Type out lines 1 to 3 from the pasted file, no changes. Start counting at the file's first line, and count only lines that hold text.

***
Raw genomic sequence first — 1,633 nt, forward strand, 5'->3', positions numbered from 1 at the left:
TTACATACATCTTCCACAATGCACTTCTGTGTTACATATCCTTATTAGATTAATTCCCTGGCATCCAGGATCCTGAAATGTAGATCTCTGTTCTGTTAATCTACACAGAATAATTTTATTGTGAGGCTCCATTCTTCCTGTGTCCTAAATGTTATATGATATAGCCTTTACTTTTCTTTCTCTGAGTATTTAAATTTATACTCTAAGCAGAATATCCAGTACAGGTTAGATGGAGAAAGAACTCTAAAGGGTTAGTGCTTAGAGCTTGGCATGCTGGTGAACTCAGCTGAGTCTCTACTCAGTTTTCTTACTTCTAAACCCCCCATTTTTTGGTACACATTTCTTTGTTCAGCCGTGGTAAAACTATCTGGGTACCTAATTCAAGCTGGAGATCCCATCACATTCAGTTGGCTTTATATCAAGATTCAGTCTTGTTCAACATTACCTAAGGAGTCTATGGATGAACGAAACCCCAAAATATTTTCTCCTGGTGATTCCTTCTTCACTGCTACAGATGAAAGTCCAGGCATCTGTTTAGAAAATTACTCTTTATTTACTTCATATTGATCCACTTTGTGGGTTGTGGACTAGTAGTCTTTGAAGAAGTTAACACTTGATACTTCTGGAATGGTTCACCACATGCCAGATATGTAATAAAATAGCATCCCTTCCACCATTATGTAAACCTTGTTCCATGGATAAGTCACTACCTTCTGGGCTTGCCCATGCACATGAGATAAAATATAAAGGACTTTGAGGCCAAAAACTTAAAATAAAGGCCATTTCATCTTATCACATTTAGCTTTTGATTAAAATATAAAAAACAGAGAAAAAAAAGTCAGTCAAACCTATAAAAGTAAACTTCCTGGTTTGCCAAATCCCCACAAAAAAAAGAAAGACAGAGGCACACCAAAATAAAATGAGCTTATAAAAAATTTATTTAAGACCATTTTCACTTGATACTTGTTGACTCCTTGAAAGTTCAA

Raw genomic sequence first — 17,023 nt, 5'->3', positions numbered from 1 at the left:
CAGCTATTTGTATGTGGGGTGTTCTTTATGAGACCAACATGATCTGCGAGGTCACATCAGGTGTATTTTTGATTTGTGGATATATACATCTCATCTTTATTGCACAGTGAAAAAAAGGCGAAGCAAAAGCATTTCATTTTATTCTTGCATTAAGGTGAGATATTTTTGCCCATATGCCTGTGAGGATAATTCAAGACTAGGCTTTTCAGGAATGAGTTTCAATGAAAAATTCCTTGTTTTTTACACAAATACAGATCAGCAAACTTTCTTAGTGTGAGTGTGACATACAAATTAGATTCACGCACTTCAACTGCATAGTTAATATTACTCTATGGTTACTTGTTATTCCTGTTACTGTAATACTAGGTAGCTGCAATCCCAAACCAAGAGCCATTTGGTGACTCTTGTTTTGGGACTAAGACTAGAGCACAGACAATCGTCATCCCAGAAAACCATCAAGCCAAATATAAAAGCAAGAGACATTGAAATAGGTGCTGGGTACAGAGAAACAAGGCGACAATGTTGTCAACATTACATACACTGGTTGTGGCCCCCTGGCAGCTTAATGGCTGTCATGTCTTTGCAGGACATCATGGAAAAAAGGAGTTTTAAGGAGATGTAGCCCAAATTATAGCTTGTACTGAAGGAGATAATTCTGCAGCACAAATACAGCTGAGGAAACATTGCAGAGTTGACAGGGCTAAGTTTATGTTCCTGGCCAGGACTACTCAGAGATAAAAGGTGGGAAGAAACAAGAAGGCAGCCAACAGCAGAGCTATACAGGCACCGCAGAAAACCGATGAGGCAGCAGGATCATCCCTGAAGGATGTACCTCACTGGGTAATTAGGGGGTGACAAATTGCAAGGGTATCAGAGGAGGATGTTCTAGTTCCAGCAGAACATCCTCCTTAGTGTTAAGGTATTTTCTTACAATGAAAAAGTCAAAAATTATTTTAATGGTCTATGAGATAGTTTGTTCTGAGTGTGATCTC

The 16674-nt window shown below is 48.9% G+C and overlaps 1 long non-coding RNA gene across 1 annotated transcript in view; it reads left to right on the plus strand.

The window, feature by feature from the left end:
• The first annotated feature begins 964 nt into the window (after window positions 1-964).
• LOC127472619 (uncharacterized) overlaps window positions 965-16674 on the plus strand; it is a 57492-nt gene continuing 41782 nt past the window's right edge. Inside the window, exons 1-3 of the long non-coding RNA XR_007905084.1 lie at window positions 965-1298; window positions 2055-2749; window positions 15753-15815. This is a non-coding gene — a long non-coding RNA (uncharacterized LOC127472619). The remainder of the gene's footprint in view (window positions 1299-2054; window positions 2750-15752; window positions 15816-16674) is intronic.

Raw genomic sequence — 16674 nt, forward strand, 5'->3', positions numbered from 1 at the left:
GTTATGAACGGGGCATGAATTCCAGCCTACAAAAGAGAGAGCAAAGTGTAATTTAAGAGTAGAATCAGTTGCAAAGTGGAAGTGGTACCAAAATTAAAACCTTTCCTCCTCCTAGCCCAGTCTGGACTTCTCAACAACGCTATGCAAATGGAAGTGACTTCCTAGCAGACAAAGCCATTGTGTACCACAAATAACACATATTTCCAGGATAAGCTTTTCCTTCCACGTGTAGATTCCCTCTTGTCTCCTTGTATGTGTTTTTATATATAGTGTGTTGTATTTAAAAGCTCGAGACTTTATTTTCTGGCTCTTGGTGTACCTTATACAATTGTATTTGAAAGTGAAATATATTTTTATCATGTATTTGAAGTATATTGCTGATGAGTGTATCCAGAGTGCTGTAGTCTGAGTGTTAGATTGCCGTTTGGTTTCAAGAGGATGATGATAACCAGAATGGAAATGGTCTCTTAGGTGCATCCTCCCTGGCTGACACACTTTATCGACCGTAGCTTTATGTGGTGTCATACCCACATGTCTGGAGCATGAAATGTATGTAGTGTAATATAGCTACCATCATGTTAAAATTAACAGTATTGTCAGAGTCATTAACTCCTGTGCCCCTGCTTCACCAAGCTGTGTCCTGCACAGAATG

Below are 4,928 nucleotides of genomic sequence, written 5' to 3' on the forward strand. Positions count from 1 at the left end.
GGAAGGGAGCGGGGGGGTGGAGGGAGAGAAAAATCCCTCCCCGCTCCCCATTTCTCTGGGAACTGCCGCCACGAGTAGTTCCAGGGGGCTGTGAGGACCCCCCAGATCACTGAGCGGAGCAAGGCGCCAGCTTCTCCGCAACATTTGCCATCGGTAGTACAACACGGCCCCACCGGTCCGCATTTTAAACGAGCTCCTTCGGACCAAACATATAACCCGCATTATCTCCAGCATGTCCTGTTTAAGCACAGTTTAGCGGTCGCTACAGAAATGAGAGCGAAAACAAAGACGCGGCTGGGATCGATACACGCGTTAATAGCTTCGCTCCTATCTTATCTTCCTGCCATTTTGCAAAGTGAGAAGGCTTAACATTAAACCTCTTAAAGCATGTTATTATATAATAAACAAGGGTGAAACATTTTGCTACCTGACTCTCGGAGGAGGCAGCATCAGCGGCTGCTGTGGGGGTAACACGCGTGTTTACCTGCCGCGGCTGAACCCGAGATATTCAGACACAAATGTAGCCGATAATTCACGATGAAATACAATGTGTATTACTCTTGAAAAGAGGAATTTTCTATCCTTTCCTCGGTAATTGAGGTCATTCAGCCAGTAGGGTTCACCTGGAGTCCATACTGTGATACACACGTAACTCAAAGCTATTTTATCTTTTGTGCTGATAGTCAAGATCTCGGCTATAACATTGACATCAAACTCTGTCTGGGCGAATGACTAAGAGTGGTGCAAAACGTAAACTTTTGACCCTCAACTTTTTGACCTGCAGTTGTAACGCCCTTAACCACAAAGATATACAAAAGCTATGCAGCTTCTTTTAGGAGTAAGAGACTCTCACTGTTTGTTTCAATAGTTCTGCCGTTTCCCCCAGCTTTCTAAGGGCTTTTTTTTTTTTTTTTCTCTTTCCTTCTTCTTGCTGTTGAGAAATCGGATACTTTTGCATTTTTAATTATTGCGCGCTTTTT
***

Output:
Raw genomic sequence first — 1,633 nt, forward strand, 5'->3', positions numbered from 1 at the left:
TTACATACATCTTCCACAATGCACTTCTGTGTTACATATCCTTATTAGATTAATTCCCTGGCATCCAGGATCCTGAAATGTAGATCTCTGTTCTGTTAATCTACACAGAATAATTTTATTGTGAGGCTCCATTCTTCCTGTGTCCTAAATGTTATATGATATAGCCTTTACTTTTCTTTCTCTGAGTATTTAAATTTATACTCTAAGCAGAATATCCAGTACAGGTTAGATGGAGAAAGAACTCTAAAGGGTTAGTGCTTAGAGCTTGGCATGCTGGTGAACTCAGCTGAGTCTCTACTCAGTTTTCTTACTTCTAAACCCCCCATTTTTTGGTACACATTTCTTTGTTCAGCCGTGGTAAAACTATCTGGGTACCTAATTCAAGCTGGAGATCCCATCACATTCAGTTGGCTTTATATCAAGATTCAGTCTTGTTCAACATTACCTAAGGAGTCTATGGATGAACGAAACCCCAAAATATTTTCTCCTGGTGATTCCTTCTTCACTGCTACAGATGAAAGTCCAGGCATCTGTTTAGAAAATTACTCTTTATTTACTTCATATTGATCCACTTTGTGGGTTGTGGACTAGTAGTCTTTGAAGAAGTTAACACTTGATACTTCTGGAATGGTTCACCACATGCCAGATATGTAATAAAATAGCATCCCTTCCACCATTATGTAAACCTTGTTCCATGGATAAGTCACTACCTTCTGGGCTTGCCCATGCACATGAGATAAAATATAAAGGACTTTGAGGCCAAAAACTTAAAATAAAGGCCATTTCATCTTATCACATTTAGCTTTTGATTAAAATATAAAAAACAGAGAAAAAAAAGTCAGTCAAACCTATAAAAGTAAACTTCCTGGTTTGCCAAATCCCCACAAAAAAAAGAAAGACAGAGGCACACCAAAATAAAATGAGCTTATAAAAAATTTATTTAAGACCATTTTCACTTGATACTTGTTGACTCCTTGAAAGTTCAA

Raw genomic sequence first — 17,023 nt, 5'->3', positions numbered from 1 at the left: